Search Images Maps Play YouTube News Gmail Drive More »
Sign in
Screen reader users: click this link for accessible mode. Accessible mode has the same essential features but works better with your reader.

Patents

  1. Advanced Patent Search
Publication numberUS8067792 B2
Publication typeGrant
Application numberUS 12/554,660
Publication dateNov 29, 2011
Filing dateSep 4, 2009
Priority dateOct 26, 2007
Also published asUS7683417, US20090108316, US20100002494
Publication number12554660, 554660, US 8067792 B2, US 8067792B2, US-B2-8067792, US8067792 B2, US8067792B2
InventorsWeize Xiong, Andrew Marshall, Cloves R. Cleavelin, Howard L. Tigelaar
Original AssigneeTexas Instruments Incorporated
Export CitationBiBTeX, EndNote, RefMan
External Links: USPTO, USPTO Assignment, Espacenet
Memory device with memory cell including MuGFET and FIN capacitor
US 8067792 B2
Abstract
One embodiment of the present invention relates to a memory cell. The memory cell includes a multi-gate field effect transistor associated with a first region of a semiconductor fin. The memory cell also includes a fin capacitor coupled to a drain of the multi-gate field effect transistor and associated with a second region of the semiconductor fin, where the fin capacitor has an approximately degenerate doping concentration in the second region. Other devices and methods are also disclosed.
Images(6)
Previous page
Next page
Claims(14)
1. A memory array, comprising:
a plurality of memory cells arranged in at least two rows and columns, where a memory cell comprises:
a multi-gate field effect transistor and a fin capacitor having a degenerate doping concentration coupled to a drain of the multi-gate field effect transistor;
a plurality of wordlines, where each wordline is configured to access an individual row of memory cells; and
a plurality of bitlines, where each bitline is associated with an individual column of memory cells and is configured to provide a pre-determined amount of charge to a fin capacitor of an accessed memory cell, thereby putting the accessed memory cell in one of at least two data states.
2. The memory array of claim 1, where one of the wordlines is coupled to gate electrodes of the multi-gate field effect transistors in an individual row.
3. The memory array of claim 1, where one of the bitlines is coupled to sources of the multi-gate field effect transistors in an individual column.
4. The memory array of claim 1, where a capacitor plate of the fin capacitor of the memory cell has an approximately degenerate doping concentration.
5. The memory cell of claim 1, where the multi-gate field effect transistor of the memory cell is a long-channel device with a channel length that is at least approximately 20% longer than a short-channel device on a die with the multi-gate field effect transistor.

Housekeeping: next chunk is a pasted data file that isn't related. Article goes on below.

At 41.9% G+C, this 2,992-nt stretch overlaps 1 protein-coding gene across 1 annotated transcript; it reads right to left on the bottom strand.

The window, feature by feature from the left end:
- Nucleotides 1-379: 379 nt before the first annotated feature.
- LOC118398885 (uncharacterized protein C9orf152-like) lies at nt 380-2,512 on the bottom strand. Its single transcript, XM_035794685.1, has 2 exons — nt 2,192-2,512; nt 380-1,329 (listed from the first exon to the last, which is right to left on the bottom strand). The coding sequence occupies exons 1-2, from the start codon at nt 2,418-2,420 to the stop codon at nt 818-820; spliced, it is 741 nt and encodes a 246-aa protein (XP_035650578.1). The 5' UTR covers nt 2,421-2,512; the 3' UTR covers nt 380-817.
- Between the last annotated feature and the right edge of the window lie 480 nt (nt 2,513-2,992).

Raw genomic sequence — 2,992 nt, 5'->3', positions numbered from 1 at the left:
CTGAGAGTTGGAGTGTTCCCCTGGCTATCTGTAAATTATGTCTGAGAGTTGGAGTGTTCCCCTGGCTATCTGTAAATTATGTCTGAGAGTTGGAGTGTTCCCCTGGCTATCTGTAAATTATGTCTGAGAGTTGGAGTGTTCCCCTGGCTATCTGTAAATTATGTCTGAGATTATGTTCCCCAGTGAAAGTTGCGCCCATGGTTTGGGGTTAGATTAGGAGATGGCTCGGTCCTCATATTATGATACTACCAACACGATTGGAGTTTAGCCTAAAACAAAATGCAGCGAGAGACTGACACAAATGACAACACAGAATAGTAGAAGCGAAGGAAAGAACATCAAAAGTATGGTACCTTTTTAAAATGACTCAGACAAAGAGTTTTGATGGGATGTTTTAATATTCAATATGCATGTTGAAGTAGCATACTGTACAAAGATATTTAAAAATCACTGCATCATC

6. The memory cell of claim 1, where the multi-gate field effect transistor is a split-gate transistor having a first split-gate electrode and a second gate electrode that are independently assertable.
7. The memory array of claim 1, where the bitlines comprise semiconductor fins.
8. The memory array of claim 1, where the fin capacitor comprises:
a semiconductor fin extending vertically from a semiconductor body;
a dielectric overlying a first portion of the semiconductor fin; and
a gate electrode overlying the dielectric.
9. The memory array of claim 8, where the multi-gate field effect transistor is associated with a second portion of the semiconductor fin.
10. The memory array of claim 1, where the bitlines comprise a polysilicon layer.
11. The memory array of claim 1, where the bitlines comprise a metal layer.
12. The memory array of claim 1, where the wordlines comprise a metal layer.
13. A data processing system, comprising:
data processing circuitry configured to process data; and
a DRAM memory device for storing the data that comprises a plurality of memory cells, where a memory cell comprises:
a multi-gate field effect transistor associated with a first portion of a semiconductor fin; and
a fin capacitor coupled to a drain of the multi-gate field effect transistor and associated with a second portion of the semiconductor fin, where the fin capacitor has an approximately degenerate doping concentration in the second portion.
14. The data processing system of claim 13 where the plurality of memory cells are arranged in at least two rows and columns, further comprising:
a plurality of wordlines, where each wordline is configured to access an individual row of memory cells; and